In space, in that weightless environment, any disruption to an object’s proper orbit can result in catastrophe. Within families, those often insular orbits of individuals, the loss of the center causes a similar spiraling out of control. In Everything I Never Told You by first-time novelist Celeste Ng, the Lee family is unanchored by sudden tragedy and then undone slowly by recriminations and regrets.
Like many parents, Marilyn and James Lee carry past hurts and insecurities with them, shaping their children to embody what remains unfulfilled in them. Their daughter Lydia especially “absorbed her parents’ dreams.” The discovery of her body in a lake in their small Ohio town answers none of the family’s questions as to what happened.
Grief binds Marilyn, James and their two other children, Nath and Hannah, but it also threatens to rend them completely. Ng writes lyrically about the interior lives of each member of the Lee family: the father, a still self-conscious son of Chinese immigrants who is desperate to belong; the beautiful white mother, an escapee from a closeted life prescribed for her by her own mother; and their children, the oldest (Nath) frustrated, the middle (Lydia) suffocated, and the youngest (Hannah) ignored. Lydia remains an enigma for much of the novel as Ng pieces the how and why of her death together through her family’s knowledge (of lack thereof) first, and then Lydia’s own perspective near the end. No pain is glossed over, no unpleasantness swept aside. The fracture that Lydia’s death has created splits open the hairline crack already running through her family. Ng’s deftness with detail draws the reader close into the family’s struggle to understand.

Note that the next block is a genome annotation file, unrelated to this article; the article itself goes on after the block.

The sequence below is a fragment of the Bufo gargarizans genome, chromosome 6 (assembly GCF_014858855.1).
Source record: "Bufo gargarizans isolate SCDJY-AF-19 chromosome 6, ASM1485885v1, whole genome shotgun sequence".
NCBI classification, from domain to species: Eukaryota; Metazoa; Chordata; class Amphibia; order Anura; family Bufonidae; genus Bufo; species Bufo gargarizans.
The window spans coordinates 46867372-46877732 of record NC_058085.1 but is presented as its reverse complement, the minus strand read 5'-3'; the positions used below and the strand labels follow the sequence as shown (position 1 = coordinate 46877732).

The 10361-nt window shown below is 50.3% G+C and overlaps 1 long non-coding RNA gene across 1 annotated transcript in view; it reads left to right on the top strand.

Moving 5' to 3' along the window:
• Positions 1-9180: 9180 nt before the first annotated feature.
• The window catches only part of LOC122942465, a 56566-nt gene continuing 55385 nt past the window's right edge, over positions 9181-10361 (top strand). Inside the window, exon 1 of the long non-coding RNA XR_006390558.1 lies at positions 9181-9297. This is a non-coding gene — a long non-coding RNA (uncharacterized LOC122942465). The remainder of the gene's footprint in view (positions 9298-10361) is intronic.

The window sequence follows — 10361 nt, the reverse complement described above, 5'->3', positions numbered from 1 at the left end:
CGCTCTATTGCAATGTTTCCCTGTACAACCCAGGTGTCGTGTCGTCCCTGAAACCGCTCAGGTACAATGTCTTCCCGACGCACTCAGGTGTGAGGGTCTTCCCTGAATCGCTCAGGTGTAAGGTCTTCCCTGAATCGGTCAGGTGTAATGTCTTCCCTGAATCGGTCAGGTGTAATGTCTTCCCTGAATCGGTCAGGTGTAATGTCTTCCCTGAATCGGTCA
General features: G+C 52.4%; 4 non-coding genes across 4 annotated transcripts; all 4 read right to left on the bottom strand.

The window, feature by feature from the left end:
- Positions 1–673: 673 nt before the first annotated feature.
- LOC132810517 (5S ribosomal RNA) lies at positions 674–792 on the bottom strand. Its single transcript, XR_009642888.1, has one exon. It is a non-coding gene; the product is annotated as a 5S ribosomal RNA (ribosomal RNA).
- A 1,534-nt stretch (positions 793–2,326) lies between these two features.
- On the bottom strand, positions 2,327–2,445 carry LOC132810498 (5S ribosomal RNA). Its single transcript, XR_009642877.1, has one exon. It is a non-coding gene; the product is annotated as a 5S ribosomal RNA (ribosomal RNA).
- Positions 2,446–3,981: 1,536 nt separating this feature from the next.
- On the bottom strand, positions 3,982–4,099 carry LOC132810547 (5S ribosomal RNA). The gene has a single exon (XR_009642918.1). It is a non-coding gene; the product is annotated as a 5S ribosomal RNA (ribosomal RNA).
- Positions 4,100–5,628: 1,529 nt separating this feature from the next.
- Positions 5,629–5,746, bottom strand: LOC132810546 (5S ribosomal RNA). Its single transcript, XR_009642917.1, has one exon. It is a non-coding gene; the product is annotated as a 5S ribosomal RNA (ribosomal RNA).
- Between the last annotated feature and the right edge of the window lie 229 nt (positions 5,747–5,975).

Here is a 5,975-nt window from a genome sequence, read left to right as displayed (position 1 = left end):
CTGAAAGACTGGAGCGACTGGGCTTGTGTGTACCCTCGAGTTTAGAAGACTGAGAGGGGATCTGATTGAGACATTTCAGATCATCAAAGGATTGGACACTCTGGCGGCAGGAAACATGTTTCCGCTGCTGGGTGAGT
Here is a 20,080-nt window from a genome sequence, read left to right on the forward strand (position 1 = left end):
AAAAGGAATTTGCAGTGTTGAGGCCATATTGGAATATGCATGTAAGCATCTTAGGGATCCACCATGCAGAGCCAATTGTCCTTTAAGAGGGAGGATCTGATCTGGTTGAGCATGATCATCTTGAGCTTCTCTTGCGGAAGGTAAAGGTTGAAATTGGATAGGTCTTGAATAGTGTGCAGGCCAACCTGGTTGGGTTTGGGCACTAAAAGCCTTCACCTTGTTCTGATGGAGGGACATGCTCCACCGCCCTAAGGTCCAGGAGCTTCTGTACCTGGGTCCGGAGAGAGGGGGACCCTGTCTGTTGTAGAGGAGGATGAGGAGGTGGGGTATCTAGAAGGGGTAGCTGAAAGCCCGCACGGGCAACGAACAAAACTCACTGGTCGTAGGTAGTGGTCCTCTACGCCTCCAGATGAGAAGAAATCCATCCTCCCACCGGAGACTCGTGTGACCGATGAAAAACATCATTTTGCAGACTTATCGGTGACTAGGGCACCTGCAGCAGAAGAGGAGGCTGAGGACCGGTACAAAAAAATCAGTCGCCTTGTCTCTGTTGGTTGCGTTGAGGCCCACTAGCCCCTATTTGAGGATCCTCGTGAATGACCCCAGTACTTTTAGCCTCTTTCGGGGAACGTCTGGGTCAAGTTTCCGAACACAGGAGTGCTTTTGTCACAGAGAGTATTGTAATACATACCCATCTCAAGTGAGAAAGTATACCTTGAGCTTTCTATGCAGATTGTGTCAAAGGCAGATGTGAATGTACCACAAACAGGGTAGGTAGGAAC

While Ng is an eloquent and thoughtful writer, the many shifts from the past to present (the novel is set in the 1970s) can disrupt the continuity at times. But her pinpoint precision on the feelings and actions after loss make for a very strong and emotional debut that will linger in the mind.